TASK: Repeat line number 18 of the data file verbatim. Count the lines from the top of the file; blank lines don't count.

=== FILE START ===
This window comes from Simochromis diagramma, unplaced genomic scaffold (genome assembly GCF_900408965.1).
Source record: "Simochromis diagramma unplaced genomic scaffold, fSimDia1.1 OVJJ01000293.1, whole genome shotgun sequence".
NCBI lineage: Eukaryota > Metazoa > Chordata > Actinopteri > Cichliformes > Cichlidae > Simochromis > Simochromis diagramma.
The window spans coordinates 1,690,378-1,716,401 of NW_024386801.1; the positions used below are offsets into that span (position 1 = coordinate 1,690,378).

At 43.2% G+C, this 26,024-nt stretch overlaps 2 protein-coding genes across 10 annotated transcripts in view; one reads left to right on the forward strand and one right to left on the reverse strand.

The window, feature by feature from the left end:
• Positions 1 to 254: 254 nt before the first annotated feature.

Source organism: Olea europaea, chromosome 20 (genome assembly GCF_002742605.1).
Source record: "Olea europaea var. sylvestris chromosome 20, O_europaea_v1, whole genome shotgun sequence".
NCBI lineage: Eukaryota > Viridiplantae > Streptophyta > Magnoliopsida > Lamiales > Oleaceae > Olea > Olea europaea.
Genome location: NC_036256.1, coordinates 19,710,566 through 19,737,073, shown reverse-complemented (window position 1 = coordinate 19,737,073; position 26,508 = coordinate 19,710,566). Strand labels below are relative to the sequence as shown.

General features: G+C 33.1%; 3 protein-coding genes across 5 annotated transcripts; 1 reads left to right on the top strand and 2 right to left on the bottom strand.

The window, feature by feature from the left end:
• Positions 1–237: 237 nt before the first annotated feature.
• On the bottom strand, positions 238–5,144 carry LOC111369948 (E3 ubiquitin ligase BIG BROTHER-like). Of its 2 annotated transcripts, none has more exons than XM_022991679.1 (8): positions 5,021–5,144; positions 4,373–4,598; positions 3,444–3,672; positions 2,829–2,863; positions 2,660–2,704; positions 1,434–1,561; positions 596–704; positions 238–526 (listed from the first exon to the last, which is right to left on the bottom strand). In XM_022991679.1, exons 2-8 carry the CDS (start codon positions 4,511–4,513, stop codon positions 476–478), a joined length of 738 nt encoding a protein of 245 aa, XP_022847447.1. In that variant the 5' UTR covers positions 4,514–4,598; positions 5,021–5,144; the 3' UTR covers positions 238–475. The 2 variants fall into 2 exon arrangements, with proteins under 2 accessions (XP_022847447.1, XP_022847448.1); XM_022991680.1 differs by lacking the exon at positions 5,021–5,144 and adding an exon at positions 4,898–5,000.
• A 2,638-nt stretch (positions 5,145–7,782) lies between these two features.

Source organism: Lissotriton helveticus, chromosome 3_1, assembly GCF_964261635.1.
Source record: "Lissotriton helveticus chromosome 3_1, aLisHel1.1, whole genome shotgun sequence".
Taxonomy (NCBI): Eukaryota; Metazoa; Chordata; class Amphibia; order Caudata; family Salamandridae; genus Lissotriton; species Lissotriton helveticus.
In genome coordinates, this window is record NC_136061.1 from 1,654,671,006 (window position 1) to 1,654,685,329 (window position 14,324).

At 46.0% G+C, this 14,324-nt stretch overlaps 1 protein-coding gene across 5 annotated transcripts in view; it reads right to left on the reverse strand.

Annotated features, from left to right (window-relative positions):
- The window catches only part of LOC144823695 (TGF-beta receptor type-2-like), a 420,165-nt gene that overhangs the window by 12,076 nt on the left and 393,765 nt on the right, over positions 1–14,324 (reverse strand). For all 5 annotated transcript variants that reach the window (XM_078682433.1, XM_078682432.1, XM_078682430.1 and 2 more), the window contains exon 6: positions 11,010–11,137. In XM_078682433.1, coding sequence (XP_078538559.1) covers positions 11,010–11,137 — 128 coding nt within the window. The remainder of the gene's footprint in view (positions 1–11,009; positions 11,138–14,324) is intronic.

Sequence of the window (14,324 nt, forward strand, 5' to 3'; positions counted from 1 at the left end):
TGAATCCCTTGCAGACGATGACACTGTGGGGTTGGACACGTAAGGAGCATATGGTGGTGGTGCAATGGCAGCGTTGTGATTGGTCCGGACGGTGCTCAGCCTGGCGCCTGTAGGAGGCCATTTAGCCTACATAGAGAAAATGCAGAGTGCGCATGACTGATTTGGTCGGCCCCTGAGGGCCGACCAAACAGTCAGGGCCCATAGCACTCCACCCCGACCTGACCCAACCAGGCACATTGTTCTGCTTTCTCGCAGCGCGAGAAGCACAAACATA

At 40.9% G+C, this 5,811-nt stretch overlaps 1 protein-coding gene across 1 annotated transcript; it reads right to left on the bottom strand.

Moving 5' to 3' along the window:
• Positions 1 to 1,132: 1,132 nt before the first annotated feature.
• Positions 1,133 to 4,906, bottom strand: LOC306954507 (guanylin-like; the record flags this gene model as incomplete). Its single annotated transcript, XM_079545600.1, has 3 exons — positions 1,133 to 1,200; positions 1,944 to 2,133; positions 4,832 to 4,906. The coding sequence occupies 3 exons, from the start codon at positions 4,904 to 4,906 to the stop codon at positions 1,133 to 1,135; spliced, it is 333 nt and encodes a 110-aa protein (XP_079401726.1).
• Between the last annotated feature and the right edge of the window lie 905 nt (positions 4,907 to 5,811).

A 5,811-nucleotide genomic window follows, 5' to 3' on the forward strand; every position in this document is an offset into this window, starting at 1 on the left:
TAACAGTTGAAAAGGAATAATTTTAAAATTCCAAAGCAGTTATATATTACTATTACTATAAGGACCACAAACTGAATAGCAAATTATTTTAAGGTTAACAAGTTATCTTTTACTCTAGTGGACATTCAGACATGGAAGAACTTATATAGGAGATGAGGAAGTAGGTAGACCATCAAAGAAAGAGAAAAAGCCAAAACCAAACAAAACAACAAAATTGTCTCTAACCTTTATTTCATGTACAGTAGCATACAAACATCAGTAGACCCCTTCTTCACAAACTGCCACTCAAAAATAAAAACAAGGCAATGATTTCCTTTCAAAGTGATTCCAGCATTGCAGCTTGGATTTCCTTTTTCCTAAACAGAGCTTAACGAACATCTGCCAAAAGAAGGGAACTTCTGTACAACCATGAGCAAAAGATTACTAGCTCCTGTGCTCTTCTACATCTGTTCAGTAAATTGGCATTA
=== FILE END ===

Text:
Source record: "Lissotriton helveticus chromosome 3_1, aLisHel1.1, whole genome shotgun sequence".